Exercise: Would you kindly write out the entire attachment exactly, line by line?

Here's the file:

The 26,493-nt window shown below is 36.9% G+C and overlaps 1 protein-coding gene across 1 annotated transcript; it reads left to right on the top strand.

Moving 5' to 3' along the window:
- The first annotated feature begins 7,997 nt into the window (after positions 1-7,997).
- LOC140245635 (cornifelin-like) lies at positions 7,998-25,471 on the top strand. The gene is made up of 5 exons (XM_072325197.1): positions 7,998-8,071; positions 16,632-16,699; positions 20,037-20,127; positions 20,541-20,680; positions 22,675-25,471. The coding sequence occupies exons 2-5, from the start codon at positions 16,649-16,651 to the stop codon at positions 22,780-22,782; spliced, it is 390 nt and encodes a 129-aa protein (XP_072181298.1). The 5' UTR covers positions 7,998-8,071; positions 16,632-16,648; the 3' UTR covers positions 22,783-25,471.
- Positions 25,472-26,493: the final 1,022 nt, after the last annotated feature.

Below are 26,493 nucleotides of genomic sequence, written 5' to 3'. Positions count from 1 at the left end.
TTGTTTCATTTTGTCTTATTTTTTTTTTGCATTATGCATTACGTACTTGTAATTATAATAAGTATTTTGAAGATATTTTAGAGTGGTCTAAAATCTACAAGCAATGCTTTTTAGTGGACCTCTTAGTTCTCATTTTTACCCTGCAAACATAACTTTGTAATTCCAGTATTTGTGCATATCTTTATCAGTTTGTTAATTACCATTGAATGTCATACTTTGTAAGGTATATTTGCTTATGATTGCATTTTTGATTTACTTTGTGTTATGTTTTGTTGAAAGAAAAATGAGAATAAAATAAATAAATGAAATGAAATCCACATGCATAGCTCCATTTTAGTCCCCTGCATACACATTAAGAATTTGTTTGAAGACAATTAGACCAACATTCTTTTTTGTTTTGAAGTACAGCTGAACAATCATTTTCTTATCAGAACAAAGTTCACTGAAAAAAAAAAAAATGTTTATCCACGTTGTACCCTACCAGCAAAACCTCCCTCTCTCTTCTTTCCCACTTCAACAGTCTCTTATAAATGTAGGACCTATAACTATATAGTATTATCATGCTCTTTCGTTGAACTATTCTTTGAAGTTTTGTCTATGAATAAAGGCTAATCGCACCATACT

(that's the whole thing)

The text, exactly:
The 26,493-nt window shown below is 36.9% G+C and overlaps 1 protein-coding gene across 1 annotated transcript; it reads left to right on the top strand.

Moving 5' to 3' along the window:
- The first annotated feature begins 7,997 nt into the window (after positions 1-7,997).
- LOC140245635 (cornifelin-like) lies at positions 7,998-25,471 on the top strand. The gene is made up of 5 exons (XM_072325197.1): positions 7,998-8,071; positions 16,632-16,699; positions 20,037-20,127; positions 20,541-20,680; positions 22,675-25,471. The coding sequence occupies exons 2-5, from the start codon at positions 16,649-16,651 to the stop codon at positions 22,780-22,782; spliced, it is 390 nt and encodes a 129-aa protein (XP_072181298.1). The 5' UTR covers positions 7,998-8,071; positions 16,632-16,648; the 3' UTR covers positions 22,783-25,471.
- Positions 25,472-26,493: the final 1,022 nt, after the last annotated feature.

Below are 26,493 nucleotides of genomic sequence, written 5' to 3'. Positions count from 1 at the left end.
TTGTTTCATTTTGTCTTATTTTTTTTTTGCATTATGCATTACGTACTTGTAATTATAATAAGTATTTTGAAGATATTTTAGAGTGGTCTAAAATCTACAAGCAATGCTTTTTAGTGGACCTCTTAGTTCTCATTTTTACCCTGCAAACATAACTTTGTAATTCCAGTATTTGTGCATATCTTTATCAGTTTGTTAATTACCATTGAATGTCATACTTTGTAAGGTATATTTGCTTATGATTGCATTTTTGATTTACTTTGTGTTATGTTTTGTTGAAAGAAAAATGAGAATAAAATAAATAAATGAAATGAAATCCACATGCATAGCTCCATTTTAGTCCCCTGCATACACATTAAGAATTTGTTTGAAGACAATTAGACCAACATTCTTTTTTGTTTTGAAGTACAGCTGAACAATCATTTTCTTATCAGAACAAAGTTCACTGAAAAAAAAAAAAATGTTTATCCACGTTGTACCCTACCAGCAAAACCTCCCTCTCTCTTCTTTCCCACTTCAACAGTCTCTTATAAATGTAGGACCTATAACTATATAGTATTATCATGCTCTTTCGTTGAACTATTCTTTGAAGTTTTGTCTATGAATAAAGGCTAATCGCACCATACT